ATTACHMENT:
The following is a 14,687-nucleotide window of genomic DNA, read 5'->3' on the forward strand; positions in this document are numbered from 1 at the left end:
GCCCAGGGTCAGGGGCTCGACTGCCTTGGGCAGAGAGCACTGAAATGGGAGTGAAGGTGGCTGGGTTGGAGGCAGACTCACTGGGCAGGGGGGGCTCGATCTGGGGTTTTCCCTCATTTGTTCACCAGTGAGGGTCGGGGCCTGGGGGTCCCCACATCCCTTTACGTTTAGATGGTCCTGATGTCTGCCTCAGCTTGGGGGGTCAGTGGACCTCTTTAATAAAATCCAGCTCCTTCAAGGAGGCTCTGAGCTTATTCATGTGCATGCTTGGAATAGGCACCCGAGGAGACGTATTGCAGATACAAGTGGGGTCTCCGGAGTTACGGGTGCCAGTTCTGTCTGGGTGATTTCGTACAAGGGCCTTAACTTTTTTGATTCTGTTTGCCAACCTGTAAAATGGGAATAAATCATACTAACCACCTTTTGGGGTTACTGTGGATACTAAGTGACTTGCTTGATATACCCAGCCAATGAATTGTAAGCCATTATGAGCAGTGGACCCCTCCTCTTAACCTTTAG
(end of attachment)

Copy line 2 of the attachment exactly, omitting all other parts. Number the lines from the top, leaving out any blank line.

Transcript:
GCCCAGGGTCAGGGGCTCGACTGCCTTGGGCAGAGAGCACTGAAATGGGAGTGAAGGTGGCTGGGTTGGAGGCAGACTCACTGGGCAGGGGGGGCTCGATCTGGGGTTTTCCCTCATTTGTTCACCAGTGAGGGTCGGGGCCTGGGGGTCCCCACATCCCTTTACGTTTAGATGGTCCTGATGTCTGCCTCAGCTTGGGGGGTCAGTGGACCTCTTTAATAAAATCCAGCTCCTTCAAGGAGGCTCTGAGCTTATTCATGTGCATGCTTGGAATAGGCACCCGAGGAGACGTATTGCAGATACAAGTGGGGTCTCCGGAGTTACGGGTGCCAGTTCTGTCTGGGTGATTTCGTACAAGGGCCTTAACTTTTTTGATTCTGTTTGCCAACCTGTAAAATGGGAATAAATCATACTAACCACCTTTTGGGGTTACTGTGGATACTAAGTGACTTGCTTGATATACCCAGCCAATGAATTGTAAGCCATTATGAGCAGTGGACCCCTCCTCTTAACCTTTAG